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U.S. stocks were headed for a major sell-off at the start of trading Tuesday, following an 11% drop in Japan's leading index in the wake of a nuclear crisis caused by last week's earthquake.
Japan's Nikkei index ended down nearly 11%, as the crisis at the Fukushima Daiichi nuclear power plant deepened. The index was down as much as 14% during the session before recovering at the close.
Japanese Prime Minister Naoto Kan said the risk of radioactive material leaking from the crippled plant was very high, and a government spokesman warned people within 18 miles of the facility to stay indoors.
Among the U.S. stocks getting hammered during premarket trading, shares of General Electric (GE, Fortune 500) fell more than 4.6% after dropping earlier nearly 9%. The Japanese nuclear plant that exploded on Saturday is equipped with a GE-designed reactor.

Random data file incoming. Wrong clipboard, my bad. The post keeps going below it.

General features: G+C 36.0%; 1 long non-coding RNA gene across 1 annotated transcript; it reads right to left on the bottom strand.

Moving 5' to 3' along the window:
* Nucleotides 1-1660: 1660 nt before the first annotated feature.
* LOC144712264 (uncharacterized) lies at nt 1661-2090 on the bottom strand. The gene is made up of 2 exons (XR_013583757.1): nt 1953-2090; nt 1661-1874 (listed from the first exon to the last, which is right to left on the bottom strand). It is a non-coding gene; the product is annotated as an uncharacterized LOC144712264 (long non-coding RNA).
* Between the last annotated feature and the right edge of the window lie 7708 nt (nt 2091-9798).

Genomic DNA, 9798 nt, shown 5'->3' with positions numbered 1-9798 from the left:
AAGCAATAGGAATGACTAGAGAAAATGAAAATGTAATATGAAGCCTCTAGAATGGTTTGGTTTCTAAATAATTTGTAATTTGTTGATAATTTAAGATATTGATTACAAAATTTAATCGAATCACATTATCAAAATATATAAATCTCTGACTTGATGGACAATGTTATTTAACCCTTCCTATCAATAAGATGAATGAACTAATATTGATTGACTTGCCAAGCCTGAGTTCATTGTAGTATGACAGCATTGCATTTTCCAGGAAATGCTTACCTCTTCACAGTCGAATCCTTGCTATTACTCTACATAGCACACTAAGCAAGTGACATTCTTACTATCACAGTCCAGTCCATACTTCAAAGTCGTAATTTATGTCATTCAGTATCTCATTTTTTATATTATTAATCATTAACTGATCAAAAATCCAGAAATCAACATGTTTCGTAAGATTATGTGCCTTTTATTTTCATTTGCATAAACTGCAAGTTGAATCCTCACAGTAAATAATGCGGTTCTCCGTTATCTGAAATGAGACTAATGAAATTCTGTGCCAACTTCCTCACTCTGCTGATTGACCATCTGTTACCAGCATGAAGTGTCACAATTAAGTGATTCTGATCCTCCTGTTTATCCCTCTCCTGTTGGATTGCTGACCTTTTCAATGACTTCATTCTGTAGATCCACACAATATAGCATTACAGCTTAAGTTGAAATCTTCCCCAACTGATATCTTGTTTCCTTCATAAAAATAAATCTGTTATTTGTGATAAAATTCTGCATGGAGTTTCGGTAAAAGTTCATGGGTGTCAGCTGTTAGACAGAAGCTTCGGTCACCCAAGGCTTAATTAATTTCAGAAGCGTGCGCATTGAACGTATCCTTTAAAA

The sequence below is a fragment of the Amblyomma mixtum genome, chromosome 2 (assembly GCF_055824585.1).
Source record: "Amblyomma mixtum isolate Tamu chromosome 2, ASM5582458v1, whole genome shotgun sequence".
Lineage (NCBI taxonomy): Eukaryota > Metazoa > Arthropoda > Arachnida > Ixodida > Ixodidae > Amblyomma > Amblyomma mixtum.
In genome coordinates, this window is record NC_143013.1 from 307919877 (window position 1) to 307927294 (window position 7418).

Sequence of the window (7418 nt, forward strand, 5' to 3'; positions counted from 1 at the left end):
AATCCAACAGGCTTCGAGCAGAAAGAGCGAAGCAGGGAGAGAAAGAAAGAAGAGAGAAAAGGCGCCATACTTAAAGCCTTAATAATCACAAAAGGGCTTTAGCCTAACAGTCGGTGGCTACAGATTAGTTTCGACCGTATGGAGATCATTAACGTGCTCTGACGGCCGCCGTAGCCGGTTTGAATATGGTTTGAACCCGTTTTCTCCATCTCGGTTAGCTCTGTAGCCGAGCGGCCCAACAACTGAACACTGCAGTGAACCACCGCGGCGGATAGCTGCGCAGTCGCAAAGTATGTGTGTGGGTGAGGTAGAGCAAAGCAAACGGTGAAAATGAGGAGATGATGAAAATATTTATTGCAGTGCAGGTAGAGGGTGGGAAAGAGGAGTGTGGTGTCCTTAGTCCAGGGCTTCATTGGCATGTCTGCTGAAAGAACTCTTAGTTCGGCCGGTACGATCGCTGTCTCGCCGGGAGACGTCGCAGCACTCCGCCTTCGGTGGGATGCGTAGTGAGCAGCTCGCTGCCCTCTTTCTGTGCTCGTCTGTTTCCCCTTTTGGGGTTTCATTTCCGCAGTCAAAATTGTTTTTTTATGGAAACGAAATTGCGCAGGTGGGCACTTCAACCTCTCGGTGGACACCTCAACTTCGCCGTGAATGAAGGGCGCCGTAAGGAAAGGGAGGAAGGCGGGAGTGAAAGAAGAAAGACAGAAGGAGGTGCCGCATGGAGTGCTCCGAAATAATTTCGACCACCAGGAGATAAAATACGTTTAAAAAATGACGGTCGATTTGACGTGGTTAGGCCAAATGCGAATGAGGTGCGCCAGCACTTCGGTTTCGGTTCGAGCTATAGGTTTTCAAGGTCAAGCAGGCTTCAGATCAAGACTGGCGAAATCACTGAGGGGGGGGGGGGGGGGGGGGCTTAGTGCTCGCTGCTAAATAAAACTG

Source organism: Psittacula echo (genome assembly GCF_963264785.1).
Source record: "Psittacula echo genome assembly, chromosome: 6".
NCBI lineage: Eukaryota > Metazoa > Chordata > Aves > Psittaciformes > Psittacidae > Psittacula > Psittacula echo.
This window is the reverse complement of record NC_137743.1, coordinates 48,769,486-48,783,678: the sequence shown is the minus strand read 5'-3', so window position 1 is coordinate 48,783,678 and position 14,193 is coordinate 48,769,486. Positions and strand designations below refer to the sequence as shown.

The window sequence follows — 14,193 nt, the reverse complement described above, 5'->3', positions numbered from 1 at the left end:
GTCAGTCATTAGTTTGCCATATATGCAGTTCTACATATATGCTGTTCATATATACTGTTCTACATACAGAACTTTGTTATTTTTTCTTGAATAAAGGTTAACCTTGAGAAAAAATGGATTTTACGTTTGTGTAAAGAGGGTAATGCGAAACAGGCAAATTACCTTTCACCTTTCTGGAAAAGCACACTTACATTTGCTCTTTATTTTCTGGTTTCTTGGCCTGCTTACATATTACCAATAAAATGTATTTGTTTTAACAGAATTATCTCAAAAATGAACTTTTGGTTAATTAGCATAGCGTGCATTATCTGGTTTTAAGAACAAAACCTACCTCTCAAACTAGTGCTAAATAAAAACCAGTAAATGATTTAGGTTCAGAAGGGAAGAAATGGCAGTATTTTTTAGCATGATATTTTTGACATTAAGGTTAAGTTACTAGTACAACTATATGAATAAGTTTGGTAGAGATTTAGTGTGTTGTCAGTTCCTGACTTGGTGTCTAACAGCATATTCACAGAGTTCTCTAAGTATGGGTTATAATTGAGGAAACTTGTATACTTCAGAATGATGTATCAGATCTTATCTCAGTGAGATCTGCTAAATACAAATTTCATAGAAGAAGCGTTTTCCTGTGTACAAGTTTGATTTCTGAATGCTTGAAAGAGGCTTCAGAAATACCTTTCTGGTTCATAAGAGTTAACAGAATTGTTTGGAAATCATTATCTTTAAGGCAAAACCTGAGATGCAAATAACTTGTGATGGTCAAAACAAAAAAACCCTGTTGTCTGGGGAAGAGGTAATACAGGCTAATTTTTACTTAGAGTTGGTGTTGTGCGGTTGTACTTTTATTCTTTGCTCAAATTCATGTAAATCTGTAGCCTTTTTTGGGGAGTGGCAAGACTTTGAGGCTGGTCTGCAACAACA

"The U.S. market is pricing in a worst-case scenario with the nuclear situation," said Mark Luschini, chief investment strategist at Janney Montgomery Scott. "The concerns about radiation, and what that could mean for loss of life, could make this a more globalized crisis rather than a centralized disaster," he added.
Advanced Micro Devices, (AMD, Fortune 500) Motorola Mobility (MMI), AIG (AIG, Fortune 500), US Bancorp (USB, Fortune 500) and Capital One (COF, Fortune 500) were the biggest U.S. decliners in premarket trading.
Economy: In the United States, the Federal Reserve is scheduled to release its policy statement in the afternoon.
The central bank's Federal Open Market Committee is not expected to discuss any changes to interest rates or its asset purchase program, according to analysts at Brown Brothers Harriman.
After trading starts, investors will get a report on the housing market from the National Association of Home Builders.
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